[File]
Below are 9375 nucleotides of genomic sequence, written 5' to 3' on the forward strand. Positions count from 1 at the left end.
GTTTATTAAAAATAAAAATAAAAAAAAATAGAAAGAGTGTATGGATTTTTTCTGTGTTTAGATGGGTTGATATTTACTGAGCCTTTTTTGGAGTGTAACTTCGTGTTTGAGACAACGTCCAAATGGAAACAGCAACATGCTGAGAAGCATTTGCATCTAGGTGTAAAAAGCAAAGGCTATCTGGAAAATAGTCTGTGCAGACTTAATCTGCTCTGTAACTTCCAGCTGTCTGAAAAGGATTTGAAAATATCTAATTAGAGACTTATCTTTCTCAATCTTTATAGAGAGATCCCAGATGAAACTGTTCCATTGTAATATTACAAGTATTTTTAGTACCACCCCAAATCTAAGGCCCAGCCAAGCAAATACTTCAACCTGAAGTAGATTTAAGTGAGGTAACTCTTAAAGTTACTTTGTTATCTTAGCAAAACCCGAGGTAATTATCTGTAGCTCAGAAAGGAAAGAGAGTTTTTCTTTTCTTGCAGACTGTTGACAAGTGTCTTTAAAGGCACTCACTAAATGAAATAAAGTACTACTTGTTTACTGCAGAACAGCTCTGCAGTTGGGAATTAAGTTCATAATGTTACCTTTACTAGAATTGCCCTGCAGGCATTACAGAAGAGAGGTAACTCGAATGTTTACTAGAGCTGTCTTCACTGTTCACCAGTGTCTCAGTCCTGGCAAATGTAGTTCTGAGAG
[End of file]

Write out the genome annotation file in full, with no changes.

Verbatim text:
Below are 9375 nucleotides of genomic sequence, written 5' to 3' on the forward strand. Positions count from 1 at the left end.
GTTTATTAAAAATAAAAATAAAAAAAAATAGAAAGAGTGTATGGATTTTTTCTGTGTTTAGATGGGTTGATATTTACTGAGCCTTTTTTGGAGTGTAACTTCGTGTTTGAGACAACGTCCAAATGGAAACAGCAACATGCTGAGAAGCATTTGCATCTAGGTGTAAAAAGCAAAGGCTATCTGGAAAATAGTCTGTGCAGACTTAATCTGCTCTGTAACTTCCAGCTGTCTGAAAAGGATTTGAAAATATCTAATTAGAGACTTATCTTTCTCAATCTTTATAGAGAGATCCCAGATGAAACTGTTCCATTGTAATATTACAAGTATTTTTAGTACCACCCCAAATCTAAGGCCCAGCCAAGCAAATACTTCAACCTGAAGTAGATTTAAGTGAGGTAACTCTTAAAGTTACTTTGTTATCTTAGCAAAACCCGAGGTAATTATCTGTAGCTCAGAAAGGAAAGAGAGTTTTTCTTTTCTTGCAGACTGTTGACAAGTGTCTTTAAAGGCACTCACTAAATGAAATAAAGTACTACTTGTTTACTGCAGAACAGCTCTGCAGTTGGGAATTAAGTTCATAATGTTACCTTTACTAGAATTGCCCTGCAGGCATTACAGAAGAGAGGTAACTCGAATGTTTACTAGAGCTGTCTTCACTGTTCACCAGTGTCTCAGTCCTGGCAAATGTAGTTCTGAGAG